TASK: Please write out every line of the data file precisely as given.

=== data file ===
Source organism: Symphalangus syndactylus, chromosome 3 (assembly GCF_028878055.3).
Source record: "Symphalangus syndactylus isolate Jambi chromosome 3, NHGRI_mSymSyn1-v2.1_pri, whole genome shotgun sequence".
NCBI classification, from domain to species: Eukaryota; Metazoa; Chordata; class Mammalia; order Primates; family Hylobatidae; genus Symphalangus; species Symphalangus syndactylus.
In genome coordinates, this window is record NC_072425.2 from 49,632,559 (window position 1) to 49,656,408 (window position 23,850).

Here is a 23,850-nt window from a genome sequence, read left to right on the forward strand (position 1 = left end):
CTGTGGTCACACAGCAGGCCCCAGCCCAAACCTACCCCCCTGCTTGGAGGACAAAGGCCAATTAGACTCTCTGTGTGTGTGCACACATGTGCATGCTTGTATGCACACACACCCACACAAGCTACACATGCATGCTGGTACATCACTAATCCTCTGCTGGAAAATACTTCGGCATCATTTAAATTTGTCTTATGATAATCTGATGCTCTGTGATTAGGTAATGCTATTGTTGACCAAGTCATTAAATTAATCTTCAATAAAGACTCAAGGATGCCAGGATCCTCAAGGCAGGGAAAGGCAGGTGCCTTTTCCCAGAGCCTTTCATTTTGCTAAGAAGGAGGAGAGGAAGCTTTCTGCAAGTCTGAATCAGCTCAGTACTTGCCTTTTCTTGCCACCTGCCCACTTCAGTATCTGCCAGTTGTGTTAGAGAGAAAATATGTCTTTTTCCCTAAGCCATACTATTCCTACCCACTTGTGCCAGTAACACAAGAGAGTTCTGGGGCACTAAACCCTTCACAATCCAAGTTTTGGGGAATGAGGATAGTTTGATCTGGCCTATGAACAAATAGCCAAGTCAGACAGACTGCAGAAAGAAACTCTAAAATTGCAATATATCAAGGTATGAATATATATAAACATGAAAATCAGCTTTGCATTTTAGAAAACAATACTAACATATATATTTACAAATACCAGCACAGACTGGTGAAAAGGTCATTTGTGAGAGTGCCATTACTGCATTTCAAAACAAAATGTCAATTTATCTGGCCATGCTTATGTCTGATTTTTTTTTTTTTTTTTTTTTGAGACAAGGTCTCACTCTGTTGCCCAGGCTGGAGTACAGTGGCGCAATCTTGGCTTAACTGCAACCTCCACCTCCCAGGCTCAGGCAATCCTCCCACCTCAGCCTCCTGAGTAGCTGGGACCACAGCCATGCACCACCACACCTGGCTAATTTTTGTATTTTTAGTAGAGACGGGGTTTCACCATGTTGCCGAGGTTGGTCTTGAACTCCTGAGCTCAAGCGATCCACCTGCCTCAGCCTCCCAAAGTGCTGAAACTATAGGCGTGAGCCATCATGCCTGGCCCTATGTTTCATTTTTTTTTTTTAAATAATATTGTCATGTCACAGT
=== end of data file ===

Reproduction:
Source organism: Symphalangus syndactylus, chromosome 3 (assembly GCF_028878055.3).
Source record: "Symphalangus syndactylus isolate Jambi chromosome 3, NHGRI_mSymSyn1-v2.1_pri, whole genome shotgun sequence".
NCBI classification, from domain to species: Eukaryota; Metazoa; Chordata; class Mammalia; order Primates; family Hylobatidae; genus Symphalangus; species Symphalangus syndactylus.
In genome coordinates, this window is record NC_072425.2 from 49,632,559 (window position 1) to 49,656,408 (window position 23,850).

Here is a 23,850-nt window from a genome sequence, read left to right on the forward strand (position 1 = left end):
CTGTGGTCACACAGCAGGCCCCAGCCCAAACCTACCCCCCTGCTTGGAGGACAAAGGCCAATTAGACTCTCTGTGTGTGTGCACACATGTGCATGCTTGTATGCACACACACCCACACAAGCTACACATGCATGCTGGTACATCACTAATCCTCTGCTGGAAAATACTTCGGCATCATTTAAATTTGTCTTATGATAATCTGATGCTCTGTGATTAGGTAATGCTATTGTTGACCAAGTCATTAAATTAATCTTCAATAAAGACTCAAGGATGCCAGGATCCTCAAGGCAGGGAAAGGCAGGTGCCTTTTCCCAGAGCCTTTCATTTTGCTAAGAAGGAGGAGAGGAAGCTTTCTGCAAGTCTGAATCAGCTCAGTACTTGCCTTTTCTTGCCACCTGCCCACTTCAGTATCTGCCAGTTGTGTTAGAGAGAAAATATGTCTTTTTCCCTAAGCCATACTATTCCTACCCACTTGTGCCAGTAACACAAGAGAGTTCTGGGGCACTAAACCCTTCACAATCCAAGTTTTGGGGAATGAGGATAGTTTGATCTGGCCTATGAACAAATAGCCAAGTCAGACAGACTGCAGAAAGAAACTCTAAAATTGCAATATATCAAGGTATGAATATATATAAACATGAAAATCAGCTTTGCATTTTAGAAAACAATACTAACATATATATTTACAAATACCAGCACAGACTGGTGAAAAGGTCATTTGTGAGAGTGCCATTACTGCATTTCAAAACAAAATGTCAATTTATCTGGCCATGCTTATGTCTGATTTTTTTTTTTTTTTTTTTTTGAGACAAGGTCTCACTCTGTTGCCCAGGCTGGAGTACAGTGGCGCAATCTTGGCTTAACTGCAACCTCCACCTCCCAGGCTCAGGCAATCCTCCCACCTCAGCCTCCTGAGTAGCTGGGACCACAGCCATGCACCACCACACCTGGCTAATTTTTGTATTTTTAGTAGAGACGGGGTTTCACCATGTTGCCGAGGTTGGTCTTGAACTCCTGAGCTCAAGCGATCCACCTGCCTCAGCCTCCCAAAGTGCTGAAACTATAGGCGTGAGCCATCATGCCTGGCCCTATGTTTCATTTTTTTTTTTTAAATAATATTGTCATGTCACAGT